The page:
48.  Tutt A, Tovey H, Cheang MCU, Kernaghan S, Kilburn L, Gazinska P, Owen J, Abraham J, Barrett S, Barrett-Lee P, Brown R, Chan S, Dowsett M, Flanagan JM, Fox L, Grigoriadis A, Gutin A, Harper-Wynne C, Hatton MQ, Hoadley KA, Parikh J, Parker P, Perou CM, Roylance R, Shah V, Shaw A, Smith IE, Timms KM, Wardley AM, Wilson G, Gillett C, Lanchbury JS, Ashworth A, Rahman N, Harries M, Ellis P, Pinder SE, Bliss JM. Carboplatin in BRCA1/2-mutated and triple-negative breast cancer BRCAness subgroups: the TNT Trial. Nat Med. 2018;24:628-637.  [PubMed]  [DOI]
49.  Cortes J, O'Shaughnessy J, Loesch D, Blum JL, Vahdat LT, Petrakova K, Chollet P, Manikas A, Diéras V, Delozier T, Vladimirov V, Cardoso F, Koh H, Bougnoux P, Dutcus CE, Seegobin S, Mir D, Meneses N, Wanders J, Twelves C;  EMBRACE (Eisai Metastatic Breast Cancer Study Assessing Physician's Choice Versus E7389) investigators. Eribulin monotherapy versus treatment of physician's choice in patients with metastatic breast cancer (EMBRACE): a phase 3 open-label randomised study. Lancet. 2011;377:914-923.  [PubMed]  [DOI]
50.  Nanda R, Chow LQ, Dees EC, Berger R, Gupta S, Geva R, Pusztai L, Pathiraja K, Aktan G, Cheng JD, Karantza V, Buisseret L. Pembrolizumab in Patients With Advanced Triple-Negative Breast Cancer: Phase Ib KEYNOTE-012 Study. J Clin Oncol. 2016;34:2460-2467.  [PubMed]  [DOI]
51.  Dirix LY, Takacs I, Jerusalem G, Nikolinakos P, Arkenau HT, Forero-Torres A, Boccia R, Lippman ME, Somer R, Smakal M, Emens LA, Hrinczenko B, Edenfield W, Gurtler J, von Heydebreck A, Grote HJ, Chin K, Hamilton EP. Avelumab, an anti-PD-L1 antibody, in patients with locally advanced or metastatic breast cancer: a phase 1b JAVELIN Solid Tumor study. Breast Cancer Res Treat. 2018;167:671-686.  [PubMed]  [DOI]
52.  Emens LA, Cruz C, Eder JP, Braiteh F, Chung C, Tolaney SM, Kuter I, Nanda R, Cassier PA, Delord JP, Gordon MS, ElGabry E, Chang CW, Sarkar I, Grossman W, O'Hear C, Fassò M, Molinero L, Schmid P. Long-term Clinical Outcomes and Biomarker Analyses of Atezolizumab Therapy for Patients With Metastatic Triple-Negative Breast Cancer: A Phase 1 Study. JAMA Oncol. 2019;5:74-82.  [PubMed]  [DOI]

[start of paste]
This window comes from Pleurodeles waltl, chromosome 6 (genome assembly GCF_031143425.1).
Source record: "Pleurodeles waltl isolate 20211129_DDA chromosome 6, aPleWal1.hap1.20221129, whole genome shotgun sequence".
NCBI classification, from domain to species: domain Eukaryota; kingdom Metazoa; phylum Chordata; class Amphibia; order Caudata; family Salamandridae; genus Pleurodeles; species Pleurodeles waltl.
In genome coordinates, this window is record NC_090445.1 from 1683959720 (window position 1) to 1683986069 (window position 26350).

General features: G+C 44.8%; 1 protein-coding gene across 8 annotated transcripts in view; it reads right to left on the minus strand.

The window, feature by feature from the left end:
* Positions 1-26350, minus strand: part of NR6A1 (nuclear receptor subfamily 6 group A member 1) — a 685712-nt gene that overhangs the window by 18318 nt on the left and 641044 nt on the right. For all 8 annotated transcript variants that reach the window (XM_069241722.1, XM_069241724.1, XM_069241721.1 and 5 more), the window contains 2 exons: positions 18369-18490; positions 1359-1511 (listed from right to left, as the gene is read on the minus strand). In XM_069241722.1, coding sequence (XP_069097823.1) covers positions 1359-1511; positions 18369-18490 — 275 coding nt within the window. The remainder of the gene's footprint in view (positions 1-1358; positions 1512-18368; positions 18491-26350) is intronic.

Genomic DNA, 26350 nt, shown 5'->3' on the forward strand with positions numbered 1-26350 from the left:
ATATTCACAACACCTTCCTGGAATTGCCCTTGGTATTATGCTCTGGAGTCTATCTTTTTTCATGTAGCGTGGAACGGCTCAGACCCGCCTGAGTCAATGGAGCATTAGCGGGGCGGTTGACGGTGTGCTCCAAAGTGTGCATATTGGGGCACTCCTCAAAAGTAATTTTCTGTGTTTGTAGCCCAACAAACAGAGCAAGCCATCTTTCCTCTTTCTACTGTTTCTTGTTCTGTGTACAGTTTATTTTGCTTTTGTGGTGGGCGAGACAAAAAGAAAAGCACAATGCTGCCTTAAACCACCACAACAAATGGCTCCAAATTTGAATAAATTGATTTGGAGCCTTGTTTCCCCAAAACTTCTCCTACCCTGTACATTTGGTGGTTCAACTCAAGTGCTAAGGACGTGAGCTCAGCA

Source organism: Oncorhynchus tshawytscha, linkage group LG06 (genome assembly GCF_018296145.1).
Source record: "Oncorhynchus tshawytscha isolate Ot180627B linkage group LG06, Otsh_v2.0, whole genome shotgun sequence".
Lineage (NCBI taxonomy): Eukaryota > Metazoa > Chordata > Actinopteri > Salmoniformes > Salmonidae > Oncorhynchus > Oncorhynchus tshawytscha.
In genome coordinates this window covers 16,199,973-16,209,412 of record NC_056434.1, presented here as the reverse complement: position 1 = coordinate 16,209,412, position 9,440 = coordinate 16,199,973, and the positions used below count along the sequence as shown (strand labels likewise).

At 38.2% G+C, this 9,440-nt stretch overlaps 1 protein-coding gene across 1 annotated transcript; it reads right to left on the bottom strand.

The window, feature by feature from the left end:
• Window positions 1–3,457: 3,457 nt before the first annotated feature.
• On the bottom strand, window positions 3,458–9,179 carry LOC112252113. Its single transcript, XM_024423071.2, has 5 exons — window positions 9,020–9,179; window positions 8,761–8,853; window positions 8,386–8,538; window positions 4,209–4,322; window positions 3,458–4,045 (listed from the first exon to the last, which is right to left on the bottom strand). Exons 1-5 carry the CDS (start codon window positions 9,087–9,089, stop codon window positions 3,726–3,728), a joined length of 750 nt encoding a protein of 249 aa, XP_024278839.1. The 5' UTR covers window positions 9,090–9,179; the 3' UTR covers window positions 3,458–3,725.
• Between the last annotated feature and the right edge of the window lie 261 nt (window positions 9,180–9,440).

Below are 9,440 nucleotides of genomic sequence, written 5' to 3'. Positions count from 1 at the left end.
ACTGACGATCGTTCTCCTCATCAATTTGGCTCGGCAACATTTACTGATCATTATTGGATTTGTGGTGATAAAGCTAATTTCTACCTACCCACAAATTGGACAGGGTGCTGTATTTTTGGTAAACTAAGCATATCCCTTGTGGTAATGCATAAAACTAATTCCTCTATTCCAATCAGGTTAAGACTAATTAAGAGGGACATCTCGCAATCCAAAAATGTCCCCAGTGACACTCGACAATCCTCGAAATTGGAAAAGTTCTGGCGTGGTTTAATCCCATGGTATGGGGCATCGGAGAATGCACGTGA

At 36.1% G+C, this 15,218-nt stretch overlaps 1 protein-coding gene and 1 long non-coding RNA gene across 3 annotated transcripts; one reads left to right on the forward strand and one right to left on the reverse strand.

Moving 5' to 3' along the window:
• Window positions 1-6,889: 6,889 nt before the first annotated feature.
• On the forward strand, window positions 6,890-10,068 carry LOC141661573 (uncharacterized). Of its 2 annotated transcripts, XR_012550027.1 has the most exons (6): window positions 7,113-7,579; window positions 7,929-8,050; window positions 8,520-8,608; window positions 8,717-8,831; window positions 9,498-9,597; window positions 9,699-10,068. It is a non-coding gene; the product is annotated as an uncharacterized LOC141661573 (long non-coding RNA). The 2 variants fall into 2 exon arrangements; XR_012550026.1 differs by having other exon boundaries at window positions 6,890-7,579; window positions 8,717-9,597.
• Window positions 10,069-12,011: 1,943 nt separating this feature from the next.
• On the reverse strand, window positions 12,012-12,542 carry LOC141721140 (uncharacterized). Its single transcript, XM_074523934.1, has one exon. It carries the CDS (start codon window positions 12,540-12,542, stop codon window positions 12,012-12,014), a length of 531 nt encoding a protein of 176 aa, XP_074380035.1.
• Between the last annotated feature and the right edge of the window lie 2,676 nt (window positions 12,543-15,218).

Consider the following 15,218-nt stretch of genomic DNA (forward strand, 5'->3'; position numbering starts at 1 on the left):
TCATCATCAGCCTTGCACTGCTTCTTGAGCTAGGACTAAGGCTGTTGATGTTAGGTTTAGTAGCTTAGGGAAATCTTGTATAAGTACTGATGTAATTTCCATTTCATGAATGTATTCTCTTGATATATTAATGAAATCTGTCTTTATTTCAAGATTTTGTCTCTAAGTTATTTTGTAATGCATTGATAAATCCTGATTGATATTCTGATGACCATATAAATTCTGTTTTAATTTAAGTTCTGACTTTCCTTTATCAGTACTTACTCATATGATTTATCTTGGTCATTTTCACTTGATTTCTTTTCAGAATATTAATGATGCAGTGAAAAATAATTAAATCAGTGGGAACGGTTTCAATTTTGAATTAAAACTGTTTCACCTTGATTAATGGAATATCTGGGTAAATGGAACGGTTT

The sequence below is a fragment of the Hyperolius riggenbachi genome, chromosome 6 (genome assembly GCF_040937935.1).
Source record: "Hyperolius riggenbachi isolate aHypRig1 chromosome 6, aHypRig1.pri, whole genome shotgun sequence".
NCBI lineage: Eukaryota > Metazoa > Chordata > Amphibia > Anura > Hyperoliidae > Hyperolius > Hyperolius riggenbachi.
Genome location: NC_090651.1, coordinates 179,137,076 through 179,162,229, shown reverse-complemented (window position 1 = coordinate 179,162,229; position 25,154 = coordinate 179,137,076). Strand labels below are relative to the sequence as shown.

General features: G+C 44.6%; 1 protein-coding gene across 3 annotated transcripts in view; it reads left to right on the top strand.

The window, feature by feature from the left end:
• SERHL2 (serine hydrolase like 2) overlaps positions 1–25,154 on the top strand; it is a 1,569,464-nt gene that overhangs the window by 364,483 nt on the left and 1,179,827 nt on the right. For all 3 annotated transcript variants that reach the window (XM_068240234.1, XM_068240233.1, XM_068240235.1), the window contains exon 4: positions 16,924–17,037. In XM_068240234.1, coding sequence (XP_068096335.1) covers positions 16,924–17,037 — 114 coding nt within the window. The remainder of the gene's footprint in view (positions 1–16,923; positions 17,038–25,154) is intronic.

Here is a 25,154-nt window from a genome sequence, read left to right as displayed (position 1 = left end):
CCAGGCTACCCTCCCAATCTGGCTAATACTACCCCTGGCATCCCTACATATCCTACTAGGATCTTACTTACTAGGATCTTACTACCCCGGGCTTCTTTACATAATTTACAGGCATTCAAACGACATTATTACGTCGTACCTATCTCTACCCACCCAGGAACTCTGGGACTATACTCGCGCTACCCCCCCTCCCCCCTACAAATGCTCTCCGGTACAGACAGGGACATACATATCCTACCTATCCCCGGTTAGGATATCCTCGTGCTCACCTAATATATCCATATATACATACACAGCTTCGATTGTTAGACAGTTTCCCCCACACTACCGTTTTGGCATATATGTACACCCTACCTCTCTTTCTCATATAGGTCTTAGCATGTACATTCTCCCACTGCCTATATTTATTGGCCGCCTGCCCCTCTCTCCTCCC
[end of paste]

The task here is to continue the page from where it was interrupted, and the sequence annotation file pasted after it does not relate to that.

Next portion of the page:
53.  Adams S, Schmid P, Rugo HS, Winer EP, Loirat D, Awada A, Cescon DW, Iwata H, Campone M, Nanda R, Hui R, Curigliano G, Toppmeyer D, O'Shaughnessy J, Loi S, Paluch-Shimon S, Tan AR, Card D, Zhao J, Karantza V, Cortés J. Pembrolizumab monotherapy for previously treated metastatic triple-negative breast cancer: cohort A of the phase II KEYNOTE-086 study. Ann Oncol. 2019;30:397-404.  [PubMed]  [DOI]
54.  Cortés J, Lipatov O, Im S-A, Gonalves A, Winer EP. LBA21 - KEYNOTE-119: Phase III study of pembrolizumab (pembro) vs single-agent chemotherapy (chemo) for metastatic triple negative breast cancer (mTNBC). Ann Oncol. 2019;30:v859-v860.  [PubMed]  [DOI]
55.  Adams S, Diamond JR, Hamilton E, Pohlmann PR, Tolaney SM, Chang CW, Zhang W, Iizuka K, Foster PG, Molinero L, Funke R, Powderly J. Atezolizumab Plus nab-Paclitaxel in the Treatment of Metastatic Triple-Negative Breast Cancer With 2-Year Survival Follow-up: A Phase 1b Clinical Trial. JAMA Oncol. 2019;5:334-342.  [PubMed]  [DOI]
56.  Schmid P, Adams S, Rugo HS, Schneeweiss A, Barrios CH, Iwata H, Diéras V, Hegg R, Im SA, Shaw Wright G, Henschel V, Molinero L, Chui SY, Funke R, Husain A, Winer EP, Loi S, Emens LA;  IMpassion130 Trial Investigators. Atezolizumab and Nab-Paclitaxel in Advanced Triple-Negative Breast Cancer. N Engl J Med. 2018;379:2108-2121.  [PubMed]  [DOI]
57.  Tolaney SM, Kalinsky K, Kaklamani V, Savulsky C, Diab S. Abstract PD6-13: Phase 1b/2 study to evaluate eribulin mesylate in combination with pembrolizumab in patients with metastatic triple-negative breast cancer. Cancer Res. 2018;78:PD6-13.  [PubMed]  [DOI]
58.  Castan JC, Guo Z, Karantza V, Aktan G. Keynote-355: randomized, double-blind, phase iii study of pembrolizumab (pembro) + chemotherapy (chemo) vs placebo (pbo) + chemo for previously untreated, locally recurrent, inoperable or metastatic triple-negative breast cancer (mtnbc) - sciencedirect. Ann Oncol. 2017;28:x25.  [PubMed]  [DOI]
59.  Rugo HS, Loi S, Adams S, Schmid P, Schneeweiss A, Barrios CH, Iwata H, Dieras VC, Winer EP, Kockx M, Peeters D, Chui SY, Lin JC, Nguyen Duc A, Viale G, Molinero L, Emens LA. LBA20 - Performance of PD-L1 immunohistochemistry (IHC) assays in unresectable locally advanced or metastatic triple-negative breast cancer (mTNBC): Post-hoc analysis of IMpassion130. Ann Oncol. 2019;30:v858-v859.  [PubMed]  [DOI]